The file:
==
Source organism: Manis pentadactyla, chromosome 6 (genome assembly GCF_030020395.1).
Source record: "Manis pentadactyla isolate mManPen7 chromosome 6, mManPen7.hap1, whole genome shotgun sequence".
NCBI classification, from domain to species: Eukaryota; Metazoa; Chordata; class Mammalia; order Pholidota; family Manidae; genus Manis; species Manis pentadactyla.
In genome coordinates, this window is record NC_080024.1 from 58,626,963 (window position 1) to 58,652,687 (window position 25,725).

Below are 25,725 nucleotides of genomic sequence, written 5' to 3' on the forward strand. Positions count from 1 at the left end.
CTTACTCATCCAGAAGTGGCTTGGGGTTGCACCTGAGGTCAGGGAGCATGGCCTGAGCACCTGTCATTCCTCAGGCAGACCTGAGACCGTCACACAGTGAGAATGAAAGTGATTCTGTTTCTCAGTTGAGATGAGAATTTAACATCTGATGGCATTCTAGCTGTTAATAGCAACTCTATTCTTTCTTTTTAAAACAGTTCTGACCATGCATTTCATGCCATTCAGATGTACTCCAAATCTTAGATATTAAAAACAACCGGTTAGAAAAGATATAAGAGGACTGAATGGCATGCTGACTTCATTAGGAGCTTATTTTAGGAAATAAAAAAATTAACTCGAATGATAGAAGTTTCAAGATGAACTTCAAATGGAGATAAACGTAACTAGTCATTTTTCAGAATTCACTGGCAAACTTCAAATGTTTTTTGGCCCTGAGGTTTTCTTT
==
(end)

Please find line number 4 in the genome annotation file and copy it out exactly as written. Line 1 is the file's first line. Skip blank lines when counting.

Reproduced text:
In genome coordinates, this window is record NC_080024.1 from 58,626,963 (window position 1) to 58,652,687 (window position 25,725).